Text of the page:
Thesis working title: A Comparative Study of the Arabic Impact Verbs with Some of their English Equivalents within a Lexical-Semantic Approach.
Supervisor: Dr Paolo Acquaviva.
I am a first-year Ph.D. student in the School of Languages, Cultures & Linguistics at UCD. I got my BA in English Language and Translation from Qassim University and then my MA in Linguistics from Oakland University in Michigan, United States. During my MA studies, I worked as a part-time tutor at La Casa Miga (a non-profit English language institute in Michigan, United States). I first worked as a full-time teacher of English language at the Ministry of Education, Saudi Arabia. Then, I worked as a graduate assistant at the department of English, Majmaah University, Saudi Arabia, until 2012, and then I went to the United States to get my MA studies in Linguistics. After my MA, I worked as a department head for three years at the same university (Majmaah University). The main reason I decided to come to Ireland was to obtain the best quality education in the world and the Ph.D. in Linguistics programme at University College Dublin provides just that and much more. UCD will help me accomplish a lifetime milestone of being an excellent professor in my homeland, Saudi Arabia.
I have many academic goals and aspirations, which I hope to achieve in the coming years. My passion for research comes from two sources: intellectual curiosity, and my experiences in data analysis in the Arabic Language. I hope to further my graduate studies’ education in a field that will guide me in developing my qualifications for a future profession in my home country of Saudi Arabia. I want to learn and expand my experience by a detailed study of semantic theories, of the polysemy of some Arabic verbs within various contexts as well as of the methods of Linguistics (e.g., Syntax and Phonology that may derive semantic results). More specifically, the semantic extensions and sense relations within classical and prototypical linguistics categorization have been my area of interest since I became involved in Semantic studies. I have attended some workshops and seminars that deal with lexical extensions of meaning in general and schematic distribution of meanings in particular. Semantics puts a great emphasis on linguistic categorization to equip prospective researchers with the knowledge, abilities, and skills they require to combine their different data analysis effectively. Furthermore, I have a strong belief that studying and researching in this domain will help one to be able to improve the relation between different languages, or languages that are genetically unconnected.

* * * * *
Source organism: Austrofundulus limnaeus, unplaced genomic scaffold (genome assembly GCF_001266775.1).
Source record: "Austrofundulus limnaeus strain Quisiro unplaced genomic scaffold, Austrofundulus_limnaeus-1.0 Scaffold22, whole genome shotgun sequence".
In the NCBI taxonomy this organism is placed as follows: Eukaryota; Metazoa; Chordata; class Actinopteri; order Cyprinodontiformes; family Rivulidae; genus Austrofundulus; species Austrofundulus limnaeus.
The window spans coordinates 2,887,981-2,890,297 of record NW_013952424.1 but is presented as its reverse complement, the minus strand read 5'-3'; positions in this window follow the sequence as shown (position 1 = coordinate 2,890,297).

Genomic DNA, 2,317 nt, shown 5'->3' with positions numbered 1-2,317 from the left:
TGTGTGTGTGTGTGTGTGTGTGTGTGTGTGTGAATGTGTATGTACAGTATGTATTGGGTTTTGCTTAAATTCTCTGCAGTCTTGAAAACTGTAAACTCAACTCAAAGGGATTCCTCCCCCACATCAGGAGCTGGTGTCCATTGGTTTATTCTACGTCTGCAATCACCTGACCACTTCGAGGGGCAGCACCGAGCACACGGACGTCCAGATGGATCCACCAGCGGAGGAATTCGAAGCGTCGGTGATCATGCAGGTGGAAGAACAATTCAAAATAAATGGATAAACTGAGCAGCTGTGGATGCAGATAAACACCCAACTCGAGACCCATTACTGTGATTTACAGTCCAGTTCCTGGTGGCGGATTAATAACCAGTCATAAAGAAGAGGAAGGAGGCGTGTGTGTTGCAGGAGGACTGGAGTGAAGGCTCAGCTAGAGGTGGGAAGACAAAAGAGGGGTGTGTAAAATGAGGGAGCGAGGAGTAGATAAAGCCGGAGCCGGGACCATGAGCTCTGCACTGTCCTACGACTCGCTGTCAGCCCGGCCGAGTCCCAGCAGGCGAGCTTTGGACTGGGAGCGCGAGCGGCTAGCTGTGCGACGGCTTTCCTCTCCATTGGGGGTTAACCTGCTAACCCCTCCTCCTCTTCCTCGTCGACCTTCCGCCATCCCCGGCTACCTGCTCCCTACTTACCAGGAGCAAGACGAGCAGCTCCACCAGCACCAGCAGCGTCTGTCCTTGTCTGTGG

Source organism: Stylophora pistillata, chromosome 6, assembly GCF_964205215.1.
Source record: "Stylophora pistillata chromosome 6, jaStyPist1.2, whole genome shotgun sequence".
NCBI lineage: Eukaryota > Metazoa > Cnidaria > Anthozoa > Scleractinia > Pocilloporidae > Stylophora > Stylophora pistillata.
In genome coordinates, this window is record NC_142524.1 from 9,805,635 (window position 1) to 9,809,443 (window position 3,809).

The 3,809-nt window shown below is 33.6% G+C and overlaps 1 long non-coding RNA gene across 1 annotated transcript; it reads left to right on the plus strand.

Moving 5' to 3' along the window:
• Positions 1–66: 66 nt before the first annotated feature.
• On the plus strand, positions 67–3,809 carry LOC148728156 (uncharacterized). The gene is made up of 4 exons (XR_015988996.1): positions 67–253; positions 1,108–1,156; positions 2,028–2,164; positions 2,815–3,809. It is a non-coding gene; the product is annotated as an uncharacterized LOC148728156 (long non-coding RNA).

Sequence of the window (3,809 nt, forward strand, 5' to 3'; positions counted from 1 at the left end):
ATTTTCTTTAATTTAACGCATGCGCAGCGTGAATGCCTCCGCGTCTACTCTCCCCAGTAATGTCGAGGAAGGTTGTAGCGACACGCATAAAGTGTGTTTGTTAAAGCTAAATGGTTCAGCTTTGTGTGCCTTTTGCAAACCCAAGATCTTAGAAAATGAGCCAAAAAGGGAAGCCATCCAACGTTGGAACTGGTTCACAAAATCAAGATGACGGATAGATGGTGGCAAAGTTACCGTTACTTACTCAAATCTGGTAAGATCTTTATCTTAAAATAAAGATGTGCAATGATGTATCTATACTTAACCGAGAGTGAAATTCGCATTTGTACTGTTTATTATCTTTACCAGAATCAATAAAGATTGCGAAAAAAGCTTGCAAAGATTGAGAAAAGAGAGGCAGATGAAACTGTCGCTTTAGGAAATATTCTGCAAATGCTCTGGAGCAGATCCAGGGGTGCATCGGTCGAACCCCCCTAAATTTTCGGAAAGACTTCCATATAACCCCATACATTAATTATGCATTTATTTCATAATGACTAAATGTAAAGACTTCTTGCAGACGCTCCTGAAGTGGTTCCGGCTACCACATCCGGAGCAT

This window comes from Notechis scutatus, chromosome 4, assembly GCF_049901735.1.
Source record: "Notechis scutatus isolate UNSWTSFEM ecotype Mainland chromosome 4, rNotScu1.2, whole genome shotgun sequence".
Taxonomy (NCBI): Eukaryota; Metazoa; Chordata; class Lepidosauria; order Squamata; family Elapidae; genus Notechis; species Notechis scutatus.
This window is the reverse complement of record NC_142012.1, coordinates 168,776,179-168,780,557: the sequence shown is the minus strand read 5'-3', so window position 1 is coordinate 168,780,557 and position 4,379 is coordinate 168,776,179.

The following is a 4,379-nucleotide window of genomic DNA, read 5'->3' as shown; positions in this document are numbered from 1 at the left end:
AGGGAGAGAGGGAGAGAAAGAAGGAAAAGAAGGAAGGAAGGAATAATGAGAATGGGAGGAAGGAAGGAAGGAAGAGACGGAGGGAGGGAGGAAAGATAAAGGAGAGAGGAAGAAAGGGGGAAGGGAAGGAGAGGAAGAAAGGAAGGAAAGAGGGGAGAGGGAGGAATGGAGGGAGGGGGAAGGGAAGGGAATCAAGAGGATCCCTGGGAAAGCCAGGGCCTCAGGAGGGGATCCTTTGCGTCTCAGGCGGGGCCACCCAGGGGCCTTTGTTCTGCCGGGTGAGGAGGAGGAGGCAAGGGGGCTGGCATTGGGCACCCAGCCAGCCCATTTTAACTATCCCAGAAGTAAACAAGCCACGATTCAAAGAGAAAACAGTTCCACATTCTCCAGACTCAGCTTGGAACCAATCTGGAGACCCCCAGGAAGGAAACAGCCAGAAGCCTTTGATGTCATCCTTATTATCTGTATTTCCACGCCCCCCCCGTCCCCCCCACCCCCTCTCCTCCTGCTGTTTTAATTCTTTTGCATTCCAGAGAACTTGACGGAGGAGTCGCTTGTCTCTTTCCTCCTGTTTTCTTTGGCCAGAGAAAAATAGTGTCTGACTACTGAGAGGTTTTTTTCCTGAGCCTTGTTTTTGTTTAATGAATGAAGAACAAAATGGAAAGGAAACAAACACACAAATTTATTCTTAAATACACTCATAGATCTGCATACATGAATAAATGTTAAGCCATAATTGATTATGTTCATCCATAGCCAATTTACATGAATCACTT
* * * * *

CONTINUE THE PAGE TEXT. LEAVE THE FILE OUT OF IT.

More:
My specific research interests lie in theories of lexical relations and the different senses of impact verbs in Arabic and English. The semantic relation between impact verbs across different languages is an interesting and challenging topic.